A simple LED is used as a light sensor. Capacitive properties of diodes are used. LED is driven forward-biased for some time, then it’s driven reverse-biased to charge the internal capacitance. The time it takes for this internal diode capacitance to discharge depends on the amount of light that falls into the diode. Microcontroller timer is used to measure this time and estimate how much ambient light is out there.
Chirp is Open Source Hardware available under CERN Open Hardware Licence v.1.1.
All the schematics and code is available at https://github.com/Miceuz/PlantWateringAlarm.
Chirp started as a joke - I was sure I will forget to water the plants, so I have put togeather a simple opamp - based prototype that worked OK, but was not practical. After that I’ve tasked myself to create a low power design based on capacitive sensing idea.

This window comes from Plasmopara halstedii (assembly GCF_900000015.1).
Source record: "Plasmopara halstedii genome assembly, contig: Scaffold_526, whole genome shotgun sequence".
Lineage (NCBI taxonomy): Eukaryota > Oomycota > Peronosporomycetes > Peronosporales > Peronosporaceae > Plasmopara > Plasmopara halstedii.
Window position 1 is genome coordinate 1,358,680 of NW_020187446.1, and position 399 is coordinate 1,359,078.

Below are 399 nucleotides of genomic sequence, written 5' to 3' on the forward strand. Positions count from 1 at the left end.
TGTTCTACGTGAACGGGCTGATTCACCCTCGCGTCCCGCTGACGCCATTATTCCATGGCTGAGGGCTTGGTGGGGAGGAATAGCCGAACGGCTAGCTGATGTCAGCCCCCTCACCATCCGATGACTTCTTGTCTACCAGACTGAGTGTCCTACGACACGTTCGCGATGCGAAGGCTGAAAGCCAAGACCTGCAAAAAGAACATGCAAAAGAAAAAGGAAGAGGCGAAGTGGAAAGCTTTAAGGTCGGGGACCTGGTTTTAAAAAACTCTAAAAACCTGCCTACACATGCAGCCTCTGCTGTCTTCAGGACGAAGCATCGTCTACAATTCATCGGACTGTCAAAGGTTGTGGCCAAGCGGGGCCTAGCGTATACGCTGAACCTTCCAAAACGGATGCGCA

At first I went a straight forward path - just charge the capacitance and count the time it takes for it to discharge. This aproach works for building capacitor meters, but has a significant drawback - in order to gain reasonable resolution, I had to run the microcontroller on high frequency and use a fairly big resistor while discharging the sensor capacitance. This high value resistor is a problem as the sensor track acts as a fairly good antenna and is eager to pick up any noise that’s out there.
Then I went for approach that is used in the current design - filter the square wave and half rectify it to get estimate of capacitance. This approach lets me use much lower resistance (10k instead of 510k) and get rid of noise problems.
Then there was a question - what shape of track will give me the most dynamic range? I’ve solved this expermentaly, by making several sensor pads and testing them separately.
…and a bunch of prototypes later this is what we have…
If for whatever reason you want to contact me, you can write me to mic at wemakethings.net or follow me on twitter twitter.com/miceuz